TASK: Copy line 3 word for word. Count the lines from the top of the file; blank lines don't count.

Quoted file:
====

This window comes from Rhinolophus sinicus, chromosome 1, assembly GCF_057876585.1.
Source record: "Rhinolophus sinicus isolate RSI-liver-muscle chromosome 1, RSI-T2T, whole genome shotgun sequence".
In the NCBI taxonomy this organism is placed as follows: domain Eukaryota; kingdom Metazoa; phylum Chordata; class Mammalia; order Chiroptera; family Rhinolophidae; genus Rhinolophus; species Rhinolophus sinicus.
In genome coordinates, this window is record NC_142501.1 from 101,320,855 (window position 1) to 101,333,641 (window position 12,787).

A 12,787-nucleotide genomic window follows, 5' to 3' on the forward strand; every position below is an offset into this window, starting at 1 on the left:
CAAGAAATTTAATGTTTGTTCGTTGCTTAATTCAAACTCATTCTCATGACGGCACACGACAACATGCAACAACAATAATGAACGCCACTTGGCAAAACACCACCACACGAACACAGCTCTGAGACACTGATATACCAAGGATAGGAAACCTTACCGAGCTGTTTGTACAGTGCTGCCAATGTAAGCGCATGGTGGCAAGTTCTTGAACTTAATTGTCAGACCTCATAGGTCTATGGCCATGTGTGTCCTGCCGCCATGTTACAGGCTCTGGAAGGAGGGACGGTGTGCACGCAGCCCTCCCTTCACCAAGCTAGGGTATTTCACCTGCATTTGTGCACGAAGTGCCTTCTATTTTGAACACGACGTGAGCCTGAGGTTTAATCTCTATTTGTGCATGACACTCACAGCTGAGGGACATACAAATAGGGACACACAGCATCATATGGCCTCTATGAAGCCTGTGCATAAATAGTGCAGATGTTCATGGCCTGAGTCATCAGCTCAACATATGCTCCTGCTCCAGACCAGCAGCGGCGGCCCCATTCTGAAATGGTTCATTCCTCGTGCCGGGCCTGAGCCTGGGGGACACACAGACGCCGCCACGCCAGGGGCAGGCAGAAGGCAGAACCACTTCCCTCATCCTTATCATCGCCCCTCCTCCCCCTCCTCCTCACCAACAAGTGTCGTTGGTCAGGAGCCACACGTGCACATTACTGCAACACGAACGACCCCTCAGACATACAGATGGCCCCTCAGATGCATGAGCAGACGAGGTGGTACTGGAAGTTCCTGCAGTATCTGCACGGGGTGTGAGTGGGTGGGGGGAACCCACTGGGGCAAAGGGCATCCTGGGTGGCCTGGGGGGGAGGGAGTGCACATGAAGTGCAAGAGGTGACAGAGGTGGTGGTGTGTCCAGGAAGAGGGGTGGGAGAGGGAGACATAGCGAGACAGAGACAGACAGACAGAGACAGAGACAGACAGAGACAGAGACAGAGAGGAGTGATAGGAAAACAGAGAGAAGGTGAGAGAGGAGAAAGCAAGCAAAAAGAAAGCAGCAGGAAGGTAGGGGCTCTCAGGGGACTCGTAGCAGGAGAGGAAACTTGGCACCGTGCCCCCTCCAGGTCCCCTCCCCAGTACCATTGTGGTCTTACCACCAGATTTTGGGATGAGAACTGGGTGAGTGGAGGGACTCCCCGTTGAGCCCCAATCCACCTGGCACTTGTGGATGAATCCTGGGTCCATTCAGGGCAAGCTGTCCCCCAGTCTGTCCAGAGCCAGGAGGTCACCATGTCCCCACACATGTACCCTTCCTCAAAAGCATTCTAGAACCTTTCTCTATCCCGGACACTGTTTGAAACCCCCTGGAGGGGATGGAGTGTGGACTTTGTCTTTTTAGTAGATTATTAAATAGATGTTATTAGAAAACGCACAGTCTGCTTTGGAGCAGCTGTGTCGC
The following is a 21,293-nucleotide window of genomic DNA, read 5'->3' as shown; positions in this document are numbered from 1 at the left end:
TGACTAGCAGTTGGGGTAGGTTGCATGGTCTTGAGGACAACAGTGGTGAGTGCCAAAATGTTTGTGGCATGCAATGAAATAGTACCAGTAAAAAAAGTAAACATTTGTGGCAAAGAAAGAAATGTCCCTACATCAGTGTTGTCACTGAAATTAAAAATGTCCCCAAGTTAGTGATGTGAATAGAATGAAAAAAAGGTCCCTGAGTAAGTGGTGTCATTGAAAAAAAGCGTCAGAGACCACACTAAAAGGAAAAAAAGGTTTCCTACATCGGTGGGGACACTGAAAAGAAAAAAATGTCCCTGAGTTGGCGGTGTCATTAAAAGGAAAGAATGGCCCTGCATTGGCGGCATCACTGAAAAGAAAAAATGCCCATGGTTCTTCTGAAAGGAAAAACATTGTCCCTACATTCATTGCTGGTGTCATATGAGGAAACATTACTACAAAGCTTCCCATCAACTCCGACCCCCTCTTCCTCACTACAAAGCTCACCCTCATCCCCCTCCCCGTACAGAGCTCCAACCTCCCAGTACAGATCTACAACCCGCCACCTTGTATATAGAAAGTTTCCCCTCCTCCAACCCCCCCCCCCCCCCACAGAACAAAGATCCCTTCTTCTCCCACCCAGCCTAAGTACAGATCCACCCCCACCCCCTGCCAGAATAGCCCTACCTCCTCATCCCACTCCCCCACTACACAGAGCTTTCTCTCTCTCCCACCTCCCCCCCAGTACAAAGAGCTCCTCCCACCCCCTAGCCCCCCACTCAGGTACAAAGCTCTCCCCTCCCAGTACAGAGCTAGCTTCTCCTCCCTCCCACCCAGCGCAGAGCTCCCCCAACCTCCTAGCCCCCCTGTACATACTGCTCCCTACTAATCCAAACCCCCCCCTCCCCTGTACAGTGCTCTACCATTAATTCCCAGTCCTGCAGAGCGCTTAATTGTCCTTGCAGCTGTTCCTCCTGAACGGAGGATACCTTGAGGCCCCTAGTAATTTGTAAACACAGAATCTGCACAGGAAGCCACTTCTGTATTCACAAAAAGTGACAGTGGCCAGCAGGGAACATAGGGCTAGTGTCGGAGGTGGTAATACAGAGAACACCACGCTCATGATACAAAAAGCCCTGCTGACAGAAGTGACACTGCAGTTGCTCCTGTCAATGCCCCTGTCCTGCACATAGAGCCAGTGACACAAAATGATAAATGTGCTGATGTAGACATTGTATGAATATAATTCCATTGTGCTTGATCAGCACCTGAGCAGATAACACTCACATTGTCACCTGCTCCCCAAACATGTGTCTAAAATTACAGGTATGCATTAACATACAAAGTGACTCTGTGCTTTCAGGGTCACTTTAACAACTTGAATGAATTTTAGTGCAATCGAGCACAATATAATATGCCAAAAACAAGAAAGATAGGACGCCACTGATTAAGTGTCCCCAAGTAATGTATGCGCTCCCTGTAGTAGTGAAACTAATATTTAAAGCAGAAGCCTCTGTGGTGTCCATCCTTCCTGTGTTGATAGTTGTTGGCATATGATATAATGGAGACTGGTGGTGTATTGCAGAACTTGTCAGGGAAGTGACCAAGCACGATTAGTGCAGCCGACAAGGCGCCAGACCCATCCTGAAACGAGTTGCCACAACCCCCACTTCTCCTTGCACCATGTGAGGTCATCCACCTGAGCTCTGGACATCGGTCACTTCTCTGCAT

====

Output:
In the NCBI taxonomy this organism is placed as follows: domain Eukaryota; kingdom Metazoa; phylum Chordata; class Mammalia; order Chiroptera; family Rhinolophidae; genus Rhinolophus; species Rhinolophus sinicus.